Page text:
We visited a couple of countries while we were there, and I don’t recall needing a pin anywhere along the way, a card with a chip in it was always enough. Of course, there might be some individual payment systems in place that require it, so your milage may vary.

Reply
Sarah June 28, 2018 - 11:39 am

I’ve had to use a pin in some places in Europe, but I did ask someone who was in Paris last month. He used his US credit card in one of the Metro ticket machines and did not need to use a pin. The swipe functions are slowly being phased out, I think.

Reply
Azureas June 28, 2018 - 12:30 pm

I am Parisien (so living in Paris)
Good article
To give you some additional advices

I use generally Google Map to have a good idea of the line(s) I have to take and which exit I have to use (there is numbers and google map give you the best choice according to your destination)

The best solution used by the resident (if you don’t have a Navigo pass which is my case) it’s to buy a Carnet of 10 tickets which is the most economical solution. Other advantage there is no limitation date (you can still use them 2 or 3 years later. If they have been demagnetized (very likely) you will just have to see an RATP employee at a metro station desk he/she will replace your ticket by a new one.

With a ticket remember as well that you can make correspondences (during 2h for metro 1h30 for bus&tram) between Metro/Metro, Metro/RER (inside Paris zone), bus/bus, bus/tramway but NOT between metro/bus or metro/tramway (a shame – you will have to use another ticket).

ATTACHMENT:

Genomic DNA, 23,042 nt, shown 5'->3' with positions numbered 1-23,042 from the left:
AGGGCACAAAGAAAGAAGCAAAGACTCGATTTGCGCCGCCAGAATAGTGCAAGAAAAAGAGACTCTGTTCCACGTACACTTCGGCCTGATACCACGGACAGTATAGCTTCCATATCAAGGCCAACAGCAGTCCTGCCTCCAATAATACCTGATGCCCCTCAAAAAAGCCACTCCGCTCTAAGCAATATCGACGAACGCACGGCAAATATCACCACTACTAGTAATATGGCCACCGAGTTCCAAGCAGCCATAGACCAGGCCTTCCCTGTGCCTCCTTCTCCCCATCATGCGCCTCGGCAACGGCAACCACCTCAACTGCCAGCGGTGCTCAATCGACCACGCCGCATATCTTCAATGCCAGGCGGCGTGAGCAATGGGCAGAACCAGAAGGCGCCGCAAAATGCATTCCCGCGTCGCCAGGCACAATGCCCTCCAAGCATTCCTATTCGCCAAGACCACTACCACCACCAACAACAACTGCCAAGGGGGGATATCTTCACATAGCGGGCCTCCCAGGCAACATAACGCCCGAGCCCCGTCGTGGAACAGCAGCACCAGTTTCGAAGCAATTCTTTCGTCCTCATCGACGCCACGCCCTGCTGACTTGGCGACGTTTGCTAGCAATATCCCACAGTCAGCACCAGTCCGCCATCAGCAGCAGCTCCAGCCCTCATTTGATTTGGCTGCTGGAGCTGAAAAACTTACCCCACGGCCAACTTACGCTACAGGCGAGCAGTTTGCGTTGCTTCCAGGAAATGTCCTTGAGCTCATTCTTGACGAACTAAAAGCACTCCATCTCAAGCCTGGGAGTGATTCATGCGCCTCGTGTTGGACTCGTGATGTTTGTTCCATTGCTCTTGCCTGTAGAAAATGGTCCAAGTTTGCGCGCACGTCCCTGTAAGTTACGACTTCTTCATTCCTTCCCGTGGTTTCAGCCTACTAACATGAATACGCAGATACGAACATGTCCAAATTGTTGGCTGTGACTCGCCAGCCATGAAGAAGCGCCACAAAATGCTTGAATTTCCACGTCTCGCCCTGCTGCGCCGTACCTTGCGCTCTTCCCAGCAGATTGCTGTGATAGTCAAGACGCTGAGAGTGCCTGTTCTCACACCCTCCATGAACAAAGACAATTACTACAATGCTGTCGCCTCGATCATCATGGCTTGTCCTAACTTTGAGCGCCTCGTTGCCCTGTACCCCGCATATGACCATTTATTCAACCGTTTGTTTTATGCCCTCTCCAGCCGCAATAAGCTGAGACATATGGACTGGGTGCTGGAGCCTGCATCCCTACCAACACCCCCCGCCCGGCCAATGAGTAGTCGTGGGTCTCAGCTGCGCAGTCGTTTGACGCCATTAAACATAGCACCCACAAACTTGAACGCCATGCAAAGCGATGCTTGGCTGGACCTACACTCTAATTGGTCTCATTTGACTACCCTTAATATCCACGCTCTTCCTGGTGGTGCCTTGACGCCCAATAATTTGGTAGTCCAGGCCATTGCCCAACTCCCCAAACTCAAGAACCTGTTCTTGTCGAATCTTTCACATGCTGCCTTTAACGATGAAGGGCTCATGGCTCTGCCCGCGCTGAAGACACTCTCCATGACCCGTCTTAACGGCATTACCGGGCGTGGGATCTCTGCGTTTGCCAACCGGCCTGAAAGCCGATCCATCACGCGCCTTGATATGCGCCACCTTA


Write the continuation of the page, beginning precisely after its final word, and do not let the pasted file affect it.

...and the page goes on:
Buying a unique ticket in the bus is the most expensive. better to go on the machine of the subway’s stations and again if you buy 10 tickets it’s the best price.

One very important tricky point, a huge number of Tourist and Parisien are caught with that: If you go to the metro station La Défense, Terminus of the Line 1, as it’s the same exit of the RER AND that RER station is consider outside Paris zone your Metro ticket is NOT valid !!! My wife once took an fine due to that and NOBODY explain or alert you on that. It’s completely ridiculous as this station is on the metro map. We call that in France an hide tax. In such case either you buy a specific ticket or you left just one station before “Esplanade de La Défense ” and then walk for 5/8 mm by feet.

Hope it will helps
Have a good time in Paris

Reply
Josh December 16, 2019 - 3:33 am

As an American who spends 25% of the year working in Paris and has “humble” French language skills I would offer the following thoughts:

1.) Navigating the Parisian metro system and RER (specifically from CDG or Orly Airports to City Center are pretty straighforward and easy (except during a strike as we are currently experiencing), although be aware that you won’t understand 95% of the names that are announced on the train or many of the announcements either…
2.) While Google Maps can be useful for understanding your routing, I strongly recommend downloading the RATP app (available in English) to have more detailed timetables and routing (including RER, metro, & buslines) and is particular useful in seeing if the status of each line and whether there are stoppages or delays.
3.) if you plan to be in the Paris-area for more than 2-3 days I would strongly recommend looking into purchasing a NAVIGO pass. While some people will say it is only for residents, the card itself (and the RATP website) state that anyone can purchase. For only 22 Euros per week you have unlimited access to the RER, Parisian Metro, and public buses. That can pay for itself quickly as RER passes from the airport to the city can be 13 Euros each way, and individual trips on the Metro can be 1-2 Euros. To get a NAVIGO pass at the airport (CDG), you will need a passport picture (There is a kiosk next to the RER platform at CDG airport which charges 5 Euros for a picture, or you can bring your own from home) and then you can go to the ticket office right across the way (next to the RELAY store) to purchase your NAVIGO pass (most all employees at the ticket office can speak enough English to handle these request with ease).

Good luck and enjoy Paris!